Mrs. Delaney Quotes in The Drunkard
Between business acquaintances and clerical contacts, there was very little [Mr. Dooley] didn’t know about what went on in town, and evening after evening he crossed the road to our gate to explain to Father the news behind the news. He had a low, palavering voice and a knowing smile, and Father would listen in astonishment, giving him a conversational lead now and again, and then stump triumphantly in to Mother with his face aglow and ask: “Do you know what Mr. Dooley is after telling me?”
Drink, you see, was Father’s great weakness. He could keep steady for months, even for years, at a stretch, and while he did he was as good as gold. […] He laughed at the folly of men who, week in week out, left their hard-earned money with the publicans; and sometimes, to pass an idle hour, he took pencil and paper and calculated precisely how much he saved each week through being a teetotaller. […] Sooner or later, [his] spiritual pride grew till it called for some form of celebration. Then he took a drink […]. That was the end of Father. […] Next day he stayed in from work with a sick head while Mother went off to make his excuses at the works, and inside a forthnight he was poor and savage and despondent again. Once he began he drank steadily through everything down to the kitchen clock. Mother and I knew all the phases and dreaded all the dangers.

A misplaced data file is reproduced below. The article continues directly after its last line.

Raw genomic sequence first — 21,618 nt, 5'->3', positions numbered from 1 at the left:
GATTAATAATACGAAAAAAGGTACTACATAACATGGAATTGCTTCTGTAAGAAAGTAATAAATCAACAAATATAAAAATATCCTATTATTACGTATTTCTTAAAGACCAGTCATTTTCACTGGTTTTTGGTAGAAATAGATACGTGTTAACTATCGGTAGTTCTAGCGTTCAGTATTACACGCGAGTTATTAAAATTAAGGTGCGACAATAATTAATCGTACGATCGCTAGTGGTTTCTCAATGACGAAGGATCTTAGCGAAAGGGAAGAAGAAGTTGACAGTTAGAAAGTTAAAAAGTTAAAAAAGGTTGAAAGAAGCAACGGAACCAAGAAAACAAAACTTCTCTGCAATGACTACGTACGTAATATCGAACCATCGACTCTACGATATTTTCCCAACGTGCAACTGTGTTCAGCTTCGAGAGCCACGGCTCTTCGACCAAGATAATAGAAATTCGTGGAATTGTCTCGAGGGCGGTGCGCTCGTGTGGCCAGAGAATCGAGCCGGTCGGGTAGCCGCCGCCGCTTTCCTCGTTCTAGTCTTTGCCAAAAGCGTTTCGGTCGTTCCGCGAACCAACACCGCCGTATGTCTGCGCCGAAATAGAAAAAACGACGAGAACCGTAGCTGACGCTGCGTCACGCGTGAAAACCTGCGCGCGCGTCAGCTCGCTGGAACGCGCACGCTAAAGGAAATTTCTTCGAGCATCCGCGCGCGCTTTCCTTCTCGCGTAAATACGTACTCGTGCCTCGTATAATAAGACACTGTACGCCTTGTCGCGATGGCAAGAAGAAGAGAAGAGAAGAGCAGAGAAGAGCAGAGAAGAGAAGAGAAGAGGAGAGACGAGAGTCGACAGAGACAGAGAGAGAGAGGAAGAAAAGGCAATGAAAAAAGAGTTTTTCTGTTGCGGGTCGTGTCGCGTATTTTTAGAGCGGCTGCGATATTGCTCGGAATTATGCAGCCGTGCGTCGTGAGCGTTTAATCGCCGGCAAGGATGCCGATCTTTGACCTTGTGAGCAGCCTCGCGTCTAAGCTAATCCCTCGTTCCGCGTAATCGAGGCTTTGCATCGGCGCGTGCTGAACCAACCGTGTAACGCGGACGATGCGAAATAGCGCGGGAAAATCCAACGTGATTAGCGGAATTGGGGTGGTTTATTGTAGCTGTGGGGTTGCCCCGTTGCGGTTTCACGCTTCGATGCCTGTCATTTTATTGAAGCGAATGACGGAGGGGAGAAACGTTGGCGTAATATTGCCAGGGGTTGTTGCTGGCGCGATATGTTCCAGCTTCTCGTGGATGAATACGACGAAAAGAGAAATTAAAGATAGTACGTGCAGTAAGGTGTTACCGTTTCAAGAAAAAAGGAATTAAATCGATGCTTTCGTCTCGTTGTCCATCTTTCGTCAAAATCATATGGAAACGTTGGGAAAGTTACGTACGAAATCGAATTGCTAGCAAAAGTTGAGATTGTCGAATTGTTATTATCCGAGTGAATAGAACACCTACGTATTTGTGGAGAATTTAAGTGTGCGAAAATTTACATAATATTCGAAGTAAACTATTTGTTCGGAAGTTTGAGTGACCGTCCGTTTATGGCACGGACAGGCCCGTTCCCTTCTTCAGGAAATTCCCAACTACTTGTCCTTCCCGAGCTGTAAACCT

I knew Father was quite capable of lingering [at the pub] till nightfall. I knew I might have to bring him home, blind drunk, down Blarney Lane, with all the old women at their doors, saying: “Mick Delaney is on it again.” I knew that my mother would be half crazy with anxiety; that next day Father wouldn’t go out to work; and before the end of the week she would be running down to the pawn with the clock under her shawl.
“But I gave him no drink,” he shouted, aghast at the horrifying interpretation the neighbours had chosen to give his misfortune. “He took it while my back was turned. What the hell do you think I am?” “Ah,” she replied bitterly, “everyone knows what you are now. God forgive you, wasting our hard-earned few ha’pence on drink, and bringing up your child to be a drunken corner-boy like yourself.”